On Monday night, Golden State’s offence had been a mess for almost the entire third quarter until Andrew Wiggins advanced the ball to Jordan Poole, a rookie player who had a great deal of self-assurance. Poole scored the game-winning basket. Poole took a three-point shot from 33 feet out just as the buzzer sounded, and the ball deflected off the glass before dropping into the basket.
The heave was a buzzer-beating breath of life for Golden State in Game 5 of the National Basketball Association finals. It was also a breath of life for the team’s white-knuckled fans, who rode waves of highs and lows before the Warriors pulled away for a 104-94 victory that put them on the cusp of another championship.
When Golden State heads on the road to take on Boston in Game 6 of the series on Thursday night, the club has a chance to secure its fourth championship in eight seasons and its first championship since 2018 when it does so. Golden State currently holds a 3-2 lead in the series.
Wiggins had the most points for Golden State with 26, while Klay Thompson contributed 21 of his own. In spite of the defeat, the Celtics were led in scoring by Jayson Tatum, who finished with 27 points.
Golden State had a 12 point lead after a strong start, but the Celtics scored the first 10 points of the second half thanks to four free throws from Jaylen Brown and back-to-back 3-pointers from Tatum. This was an unexpected turn of events given Golden State’s reputation for having one of the NBA’s most intense third quarters. Marcus Smart and Al Horford hit on successive 3-pointers of their own for the Celtics, which was part of a 19-4 run that saw the Celtics take the lead.
When Klay Thompson finally hit a pair of 3-point shots in the second half, it was a much-needed lift for both Golden State and for Thompson, who had been having his fair share of troubles in the series. Golden State had missed its first eight 3-point tries of the second half.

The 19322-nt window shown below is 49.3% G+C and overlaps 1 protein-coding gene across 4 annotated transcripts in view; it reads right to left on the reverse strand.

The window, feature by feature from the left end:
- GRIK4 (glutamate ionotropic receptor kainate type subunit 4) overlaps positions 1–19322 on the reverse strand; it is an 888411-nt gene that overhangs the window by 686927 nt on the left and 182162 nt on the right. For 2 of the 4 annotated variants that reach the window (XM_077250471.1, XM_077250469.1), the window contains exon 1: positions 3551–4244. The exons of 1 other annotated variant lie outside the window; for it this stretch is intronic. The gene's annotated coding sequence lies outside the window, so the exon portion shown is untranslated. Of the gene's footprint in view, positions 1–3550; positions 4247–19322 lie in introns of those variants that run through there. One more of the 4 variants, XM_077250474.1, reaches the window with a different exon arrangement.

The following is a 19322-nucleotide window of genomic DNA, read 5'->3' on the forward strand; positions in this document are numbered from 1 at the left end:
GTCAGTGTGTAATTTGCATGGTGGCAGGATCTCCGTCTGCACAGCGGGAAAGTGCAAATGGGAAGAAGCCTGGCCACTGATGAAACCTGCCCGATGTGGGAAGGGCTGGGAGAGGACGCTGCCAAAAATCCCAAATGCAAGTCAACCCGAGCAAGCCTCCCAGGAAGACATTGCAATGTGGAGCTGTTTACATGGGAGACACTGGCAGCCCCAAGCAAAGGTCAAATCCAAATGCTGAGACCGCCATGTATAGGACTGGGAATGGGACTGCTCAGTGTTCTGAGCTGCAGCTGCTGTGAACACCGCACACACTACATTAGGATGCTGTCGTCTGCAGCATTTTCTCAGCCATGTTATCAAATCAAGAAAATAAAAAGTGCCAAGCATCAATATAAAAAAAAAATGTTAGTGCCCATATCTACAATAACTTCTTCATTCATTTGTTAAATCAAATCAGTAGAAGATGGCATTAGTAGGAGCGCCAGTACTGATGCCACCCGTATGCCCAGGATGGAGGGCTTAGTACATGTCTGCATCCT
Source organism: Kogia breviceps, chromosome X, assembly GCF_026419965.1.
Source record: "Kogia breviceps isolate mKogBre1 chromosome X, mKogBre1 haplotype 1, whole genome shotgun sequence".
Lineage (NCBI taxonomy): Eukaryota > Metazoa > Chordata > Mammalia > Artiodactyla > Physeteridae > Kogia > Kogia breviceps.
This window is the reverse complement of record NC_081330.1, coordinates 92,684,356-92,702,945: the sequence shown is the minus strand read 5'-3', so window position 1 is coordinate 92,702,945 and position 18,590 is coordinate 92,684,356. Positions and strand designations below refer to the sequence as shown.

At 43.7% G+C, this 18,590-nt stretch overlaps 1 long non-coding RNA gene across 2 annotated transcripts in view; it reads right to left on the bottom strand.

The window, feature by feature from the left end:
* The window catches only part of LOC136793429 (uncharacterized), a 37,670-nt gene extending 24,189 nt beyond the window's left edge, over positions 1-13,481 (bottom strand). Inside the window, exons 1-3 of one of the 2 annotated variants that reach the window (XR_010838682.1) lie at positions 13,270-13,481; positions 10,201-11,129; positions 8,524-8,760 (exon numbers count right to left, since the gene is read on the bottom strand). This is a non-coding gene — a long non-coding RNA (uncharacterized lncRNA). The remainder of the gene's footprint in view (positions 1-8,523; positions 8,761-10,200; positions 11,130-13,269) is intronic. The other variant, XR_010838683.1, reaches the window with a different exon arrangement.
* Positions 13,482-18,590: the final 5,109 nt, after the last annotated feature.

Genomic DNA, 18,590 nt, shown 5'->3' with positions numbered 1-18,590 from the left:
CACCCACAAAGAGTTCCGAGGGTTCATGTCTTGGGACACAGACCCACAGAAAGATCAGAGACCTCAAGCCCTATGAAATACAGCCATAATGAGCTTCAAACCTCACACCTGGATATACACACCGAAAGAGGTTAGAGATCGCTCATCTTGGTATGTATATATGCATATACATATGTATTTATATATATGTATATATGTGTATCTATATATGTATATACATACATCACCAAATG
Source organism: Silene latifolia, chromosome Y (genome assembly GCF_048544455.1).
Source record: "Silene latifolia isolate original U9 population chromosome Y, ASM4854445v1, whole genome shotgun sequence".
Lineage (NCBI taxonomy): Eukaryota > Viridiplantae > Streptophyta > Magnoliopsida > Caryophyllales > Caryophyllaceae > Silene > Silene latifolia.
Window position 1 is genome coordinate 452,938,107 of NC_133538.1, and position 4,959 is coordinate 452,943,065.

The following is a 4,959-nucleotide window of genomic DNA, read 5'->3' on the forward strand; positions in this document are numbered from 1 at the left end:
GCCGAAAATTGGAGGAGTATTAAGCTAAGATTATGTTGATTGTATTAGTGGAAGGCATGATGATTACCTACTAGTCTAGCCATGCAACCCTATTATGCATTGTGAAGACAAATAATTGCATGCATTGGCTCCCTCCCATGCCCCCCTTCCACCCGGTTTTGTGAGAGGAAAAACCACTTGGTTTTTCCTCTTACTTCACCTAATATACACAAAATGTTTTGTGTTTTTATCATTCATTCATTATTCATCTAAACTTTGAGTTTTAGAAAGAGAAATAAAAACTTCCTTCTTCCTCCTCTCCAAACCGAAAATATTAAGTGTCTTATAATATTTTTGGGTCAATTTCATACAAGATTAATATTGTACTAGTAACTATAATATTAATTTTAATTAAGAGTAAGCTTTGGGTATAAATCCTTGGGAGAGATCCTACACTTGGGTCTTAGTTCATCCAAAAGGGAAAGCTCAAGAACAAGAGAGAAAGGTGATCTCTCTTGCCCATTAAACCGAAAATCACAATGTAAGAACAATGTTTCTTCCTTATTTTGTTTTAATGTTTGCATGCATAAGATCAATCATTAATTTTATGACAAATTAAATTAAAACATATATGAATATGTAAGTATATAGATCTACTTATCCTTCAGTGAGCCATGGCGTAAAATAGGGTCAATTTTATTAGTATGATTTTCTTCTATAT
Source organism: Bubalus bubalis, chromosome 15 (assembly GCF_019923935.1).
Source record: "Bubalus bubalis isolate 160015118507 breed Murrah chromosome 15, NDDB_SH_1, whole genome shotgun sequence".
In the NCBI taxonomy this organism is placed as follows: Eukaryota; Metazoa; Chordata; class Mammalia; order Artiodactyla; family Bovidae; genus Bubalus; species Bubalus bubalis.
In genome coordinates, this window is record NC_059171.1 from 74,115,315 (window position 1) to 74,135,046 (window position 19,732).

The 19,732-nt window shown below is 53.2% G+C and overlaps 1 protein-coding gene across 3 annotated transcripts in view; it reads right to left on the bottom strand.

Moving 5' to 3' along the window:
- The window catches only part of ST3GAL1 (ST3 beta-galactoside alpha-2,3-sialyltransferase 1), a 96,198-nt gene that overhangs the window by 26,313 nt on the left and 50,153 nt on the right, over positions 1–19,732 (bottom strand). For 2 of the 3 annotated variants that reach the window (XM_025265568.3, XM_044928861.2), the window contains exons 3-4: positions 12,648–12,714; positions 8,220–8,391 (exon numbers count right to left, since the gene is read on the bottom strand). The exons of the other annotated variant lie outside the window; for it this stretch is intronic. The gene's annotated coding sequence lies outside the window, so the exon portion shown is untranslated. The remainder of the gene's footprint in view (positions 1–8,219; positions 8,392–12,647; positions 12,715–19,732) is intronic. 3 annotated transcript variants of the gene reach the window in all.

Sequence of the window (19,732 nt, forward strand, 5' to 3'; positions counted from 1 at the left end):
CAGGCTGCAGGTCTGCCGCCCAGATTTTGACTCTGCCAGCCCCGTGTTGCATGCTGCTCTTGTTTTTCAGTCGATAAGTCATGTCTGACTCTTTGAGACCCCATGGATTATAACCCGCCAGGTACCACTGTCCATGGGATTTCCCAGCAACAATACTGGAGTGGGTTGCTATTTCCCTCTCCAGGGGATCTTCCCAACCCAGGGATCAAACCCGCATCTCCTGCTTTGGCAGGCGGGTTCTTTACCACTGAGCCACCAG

After Poole capped off the third quarter with a long 3-pointer, a shot that sent the home crowd at Chase Center into a state of near-delirium, his teammates seemed to ride that wave of excitement after the basket. When Klay Thompson got by Marcus Smart and made another three-point shot for Golden State, the lead was back up to eight points.
Stephen Curry had a subpar performance in Game 5 for Golden State, ending with just 16 points and shooting 0 of 9 from 3-point range. This was after he had scored 43 points in Golden State’s victory in Game 4, which Golden State won. However, his teammates came through for him. Golden State seemed determined to win from the very beginning, as seen by their relentless movement of the ball from side to side and corner to corner in an effort to set themselves up for the greatest shot imaginable. Not that the club was always able to connect, as seen by their 3-point shooting performance in the first half, as they went 3 for 17 from outside the arc.
Despite this, Golden State was able to build a lead of up to 16 points by the time the first quarter was winding down, at which point Boston started to make headway while Curry was sitting on the bench. Smart hit a 10-foot jumper. Robert Williams made his way inside for a layup thanks to his dogged determination.
Golden State regained its footing, and Stephen Curry’s up-and-under layup gave the Warriors a 51-39 advantage going into the locker room.
Wiggins, who had 16 points and 7 rebounds in the first half, and Draymond Green, who constructed one of his most forceful periods of the finals, were two of the key contributors to Golden State’s success in the first half. He finished the first four games of the series with a combined 17 points scored on his account. At the break in Game 5, he had eight points and was moving quite quickly around the court.
After struggling with his shooting for a significant portion of the series, Tatum was doing all he could to help the Celtics stay in the game. He finished the first half with 13 points and eight rebounds.
Prior to the start of the game, the coach of the Celtics, Ime Udoka, voiced worry that Tatum had been more focused on committing fouls rather than attempting quality shots. When it came to his drives, Udoka urged him to be “more muscular.”
This past Monday marked the 25th anniversary of a significant event that occurred during Steve Kerr’s playing career with the Golden State Warriors. In Game 6 of the 1997 NBA Finals, it was Steve Kerr’s jump jumper that sealed the title for the Chicago Bulls over the Utah Jazz. This was the sixth championship for the Bulls under the era of Michael Jordan.